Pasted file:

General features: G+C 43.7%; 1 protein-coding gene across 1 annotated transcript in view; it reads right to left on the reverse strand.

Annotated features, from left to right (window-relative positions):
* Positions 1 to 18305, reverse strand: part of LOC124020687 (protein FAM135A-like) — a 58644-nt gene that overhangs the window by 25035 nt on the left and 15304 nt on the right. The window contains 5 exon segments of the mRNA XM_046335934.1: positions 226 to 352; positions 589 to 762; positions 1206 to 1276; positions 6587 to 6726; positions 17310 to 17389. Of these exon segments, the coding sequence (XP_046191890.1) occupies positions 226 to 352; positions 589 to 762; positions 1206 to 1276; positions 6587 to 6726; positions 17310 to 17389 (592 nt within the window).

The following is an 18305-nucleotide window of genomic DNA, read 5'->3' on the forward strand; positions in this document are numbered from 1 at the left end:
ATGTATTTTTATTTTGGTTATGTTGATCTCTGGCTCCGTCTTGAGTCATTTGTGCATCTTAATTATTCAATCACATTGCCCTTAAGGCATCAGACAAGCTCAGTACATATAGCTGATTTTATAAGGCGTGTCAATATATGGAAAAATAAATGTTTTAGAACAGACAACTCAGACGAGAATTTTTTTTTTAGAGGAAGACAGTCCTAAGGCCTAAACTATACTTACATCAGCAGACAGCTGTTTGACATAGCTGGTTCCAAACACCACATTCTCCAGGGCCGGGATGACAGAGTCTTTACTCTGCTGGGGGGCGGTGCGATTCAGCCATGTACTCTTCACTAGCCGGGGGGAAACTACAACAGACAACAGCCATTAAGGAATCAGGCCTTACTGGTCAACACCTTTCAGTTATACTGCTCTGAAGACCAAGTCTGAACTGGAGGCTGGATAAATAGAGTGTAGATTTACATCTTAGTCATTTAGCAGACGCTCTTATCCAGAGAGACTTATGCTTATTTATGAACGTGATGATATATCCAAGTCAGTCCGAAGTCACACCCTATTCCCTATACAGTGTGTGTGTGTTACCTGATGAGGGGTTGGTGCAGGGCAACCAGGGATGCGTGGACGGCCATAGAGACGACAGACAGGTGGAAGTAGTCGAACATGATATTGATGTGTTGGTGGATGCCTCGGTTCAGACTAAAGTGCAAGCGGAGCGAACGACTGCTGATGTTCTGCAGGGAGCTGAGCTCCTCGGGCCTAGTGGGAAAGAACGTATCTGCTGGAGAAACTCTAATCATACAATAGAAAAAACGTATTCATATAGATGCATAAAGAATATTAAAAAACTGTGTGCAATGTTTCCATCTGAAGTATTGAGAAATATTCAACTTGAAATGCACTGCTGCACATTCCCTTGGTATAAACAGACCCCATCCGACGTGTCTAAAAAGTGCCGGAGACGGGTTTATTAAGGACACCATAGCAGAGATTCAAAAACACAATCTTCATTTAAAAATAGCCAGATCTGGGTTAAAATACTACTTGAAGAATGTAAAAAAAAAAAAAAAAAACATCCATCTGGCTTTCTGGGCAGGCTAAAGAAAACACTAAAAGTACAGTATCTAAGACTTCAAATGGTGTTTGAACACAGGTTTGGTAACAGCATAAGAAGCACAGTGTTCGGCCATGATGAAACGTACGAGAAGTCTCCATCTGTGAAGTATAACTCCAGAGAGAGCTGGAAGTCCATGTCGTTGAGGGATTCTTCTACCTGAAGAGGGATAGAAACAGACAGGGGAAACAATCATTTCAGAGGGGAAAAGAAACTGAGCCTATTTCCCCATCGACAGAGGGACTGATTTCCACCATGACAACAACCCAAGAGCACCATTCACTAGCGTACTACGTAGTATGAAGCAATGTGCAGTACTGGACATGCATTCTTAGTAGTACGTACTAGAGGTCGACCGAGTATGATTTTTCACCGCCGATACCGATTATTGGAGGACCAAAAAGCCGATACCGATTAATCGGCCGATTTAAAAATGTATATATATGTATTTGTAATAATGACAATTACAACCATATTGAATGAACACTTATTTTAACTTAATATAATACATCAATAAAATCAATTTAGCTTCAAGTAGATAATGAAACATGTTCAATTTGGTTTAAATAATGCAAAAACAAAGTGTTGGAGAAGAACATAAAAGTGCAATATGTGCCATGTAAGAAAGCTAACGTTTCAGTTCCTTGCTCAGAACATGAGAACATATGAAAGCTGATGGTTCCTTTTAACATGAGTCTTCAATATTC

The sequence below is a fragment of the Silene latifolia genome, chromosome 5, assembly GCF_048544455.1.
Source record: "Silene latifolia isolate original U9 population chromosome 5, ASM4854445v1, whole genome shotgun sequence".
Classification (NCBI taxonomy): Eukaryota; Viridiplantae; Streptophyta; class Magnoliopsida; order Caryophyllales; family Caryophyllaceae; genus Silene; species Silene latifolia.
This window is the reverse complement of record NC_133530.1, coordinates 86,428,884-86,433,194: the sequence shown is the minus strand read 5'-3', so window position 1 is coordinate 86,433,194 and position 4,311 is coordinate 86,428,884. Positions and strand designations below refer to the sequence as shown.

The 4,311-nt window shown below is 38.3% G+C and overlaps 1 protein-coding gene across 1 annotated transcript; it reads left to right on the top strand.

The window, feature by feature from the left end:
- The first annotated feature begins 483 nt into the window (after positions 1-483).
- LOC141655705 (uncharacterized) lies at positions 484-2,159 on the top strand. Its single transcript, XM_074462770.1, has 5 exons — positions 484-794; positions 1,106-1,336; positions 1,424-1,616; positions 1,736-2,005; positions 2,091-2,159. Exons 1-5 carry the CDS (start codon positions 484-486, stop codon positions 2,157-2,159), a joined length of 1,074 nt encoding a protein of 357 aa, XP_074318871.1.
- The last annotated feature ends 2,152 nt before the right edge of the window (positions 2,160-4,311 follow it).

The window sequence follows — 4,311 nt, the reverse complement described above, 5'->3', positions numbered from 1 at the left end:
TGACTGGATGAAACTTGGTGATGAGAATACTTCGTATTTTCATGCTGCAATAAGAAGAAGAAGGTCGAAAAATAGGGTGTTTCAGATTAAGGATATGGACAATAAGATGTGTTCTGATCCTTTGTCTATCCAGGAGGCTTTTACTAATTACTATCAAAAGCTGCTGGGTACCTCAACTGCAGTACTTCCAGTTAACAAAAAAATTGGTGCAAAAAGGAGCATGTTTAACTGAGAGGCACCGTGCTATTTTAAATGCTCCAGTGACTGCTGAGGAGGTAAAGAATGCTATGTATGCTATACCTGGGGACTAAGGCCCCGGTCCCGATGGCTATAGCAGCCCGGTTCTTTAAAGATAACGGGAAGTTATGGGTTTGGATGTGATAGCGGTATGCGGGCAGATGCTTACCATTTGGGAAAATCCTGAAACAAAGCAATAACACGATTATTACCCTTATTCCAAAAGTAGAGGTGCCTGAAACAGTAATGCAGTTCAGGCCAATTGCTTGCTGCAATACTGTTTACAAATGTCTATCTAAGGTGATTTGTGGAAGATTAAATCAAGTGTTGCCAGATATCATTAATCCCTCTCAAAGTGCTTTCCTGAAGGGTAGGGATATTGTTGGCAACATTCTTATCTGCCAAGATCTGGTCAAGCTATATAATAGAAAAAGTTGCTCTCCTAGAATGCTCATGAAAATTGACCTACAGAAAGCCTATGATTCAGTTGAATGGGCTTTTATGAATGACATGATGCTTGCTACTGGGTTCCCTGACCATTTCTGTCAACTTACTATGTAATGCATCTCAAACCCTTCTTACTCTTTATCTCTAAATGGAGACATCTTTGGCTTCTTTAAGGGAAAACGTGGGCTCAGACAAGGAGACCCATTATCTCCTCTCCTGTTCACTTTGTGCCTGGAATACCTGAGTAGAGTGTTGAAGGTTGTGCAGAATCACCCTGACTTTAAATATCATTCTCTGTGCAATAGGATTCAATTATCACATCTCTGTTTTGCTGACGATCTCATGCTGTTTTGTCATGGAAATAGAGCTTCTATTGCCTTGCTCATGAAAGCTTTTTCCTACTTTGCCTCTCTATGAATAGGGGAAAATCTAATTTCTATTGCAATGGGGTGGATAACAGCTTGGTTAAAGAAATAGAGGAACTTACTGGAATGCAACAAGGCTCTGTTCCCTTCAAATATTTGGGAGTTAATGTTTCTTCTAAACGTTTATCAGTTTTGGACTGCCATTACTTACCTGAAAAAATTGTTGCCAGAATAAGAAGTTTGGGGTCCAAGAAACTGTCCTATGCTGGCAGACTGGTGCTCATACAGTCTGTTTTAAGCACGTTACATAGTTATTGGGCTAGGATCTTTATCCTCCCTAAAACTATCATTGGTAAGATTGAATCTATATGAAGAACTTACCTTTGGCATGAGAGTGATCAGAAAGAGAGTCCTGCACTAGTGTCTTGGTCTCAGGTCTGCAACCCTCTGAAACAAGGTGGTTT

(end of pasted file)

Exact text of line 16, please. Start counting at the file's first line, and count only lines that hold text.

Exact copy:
TGACTGGATGAAACTTGGTGATGAGAATACTTCGTATTTTCATGCTGCAATAAGAAGAAGAAGGTCGAAAAATAGGGTGTTTCAGATTAAGGATATGGACAATAAGATGTGTTCTGATCCTTTGTCTATCCAGGAGGCTTTTACTAATTACTATCAAAAGCTGCTGGGTACCTCAACTGCAGTACTTCCAGTTAACAAAAAAATTGGTGCAAAAAGGAGCATGTTTAACTGAGAGGCACCGTGCTATTTTAAATGCTCCAGTGACTGCTGAGGAGGTAAAGAATGCTATGTATGCTATACCTGGGGACTAAGGCCCCGGTCCCGATGGCTATAGCAGCCCGGTTCTTTAAAGATAACGGGAAGTTATGGGTTTGGATGTGATAGCGGTATGCGGGCAGATGCTTACCATTTGGGAAAATCCTGAAACAAAGCAATAACACGATTATTACCCTTATTCCAAAAGTAGAGGTGCCTGAAACAGTAATGCAGTTCAGGCCAATTGCTTGCTGCAATACTGTTTACAAATGTCTATCTAAGGTGATTTGTGGAAGATTAAATCAAGTGTTGCCAGATATCATTAATCCCTCTCAAAGTGCTTTCCTGAAGGGTAGGGATATTGTTGGCAACATTCTTATCTGCCAAGATCTGGTCAAGCTATATAATAGAAAAAGTTGCTCTCCTAGAATGCTCATGAAAATTGACCTACAGAAAGCCTATGATTCAGTTGAATGGGCTTTTATGAATGACATGATGCTTGCTACTGGGTTCCCTGACCATTTCTGTCAACTTACTATGTAATGCATCTCAAACCCTTCTTACTCTTTATCTCTAAATGGAGACATCTTTGGCTTCTTTAAGGGAAAACGTGGGCTCAGACAAGGAGACCCATTATCTCCTCTCCTGTTCACTTTGTGCCTGGAATACCTGAGTAGAGTGTTGAAGGTTGTGCAGAATCACCCTGACTTTAAATATCATTCTCTGTGCAATAGGATTCAATTATCACATCTCTGTTTTGCTGACGATCTCATGCTGTTTTGTCATGGAAATAGAGCTTCTATTGCCTTGCTCATGAAAGCTTTTTCCTACTTTGCCTCTCTATGAATAGGGGAAAATCTAATTTCTATTGCAATGGGGTGGATAACAGCTTGGTTAAAGAAATAGAGGAACTTACTGGAATGCAACAAGGCTCTGTTCCCTTCAAATATTTGGGAGTTAATGTTTCTTCTAAACGTTTATCAGTTTTGGACTGCCATTACTTACCTGAAAAAATTGTTGCCAGAATAAGAAGTTTGGGGTCCAAGAAACTGTCCTATGCTGGCAGACTGGTGCTCATACAGTCTGTTTTAAGCACGTTACATAGTTATTGGGCTAGGATCTTTATCCTCCCTAAAACTATCATTGGTAAGATTGAATCTATATGAAGAACTTACCTTTGGCATGAGAGTGATCAGAAAGAGAGTCCTGCACTAGTGTCTTGGTCTCAGGTCTGCAACCCTCTGAAACAAGGTGGTTT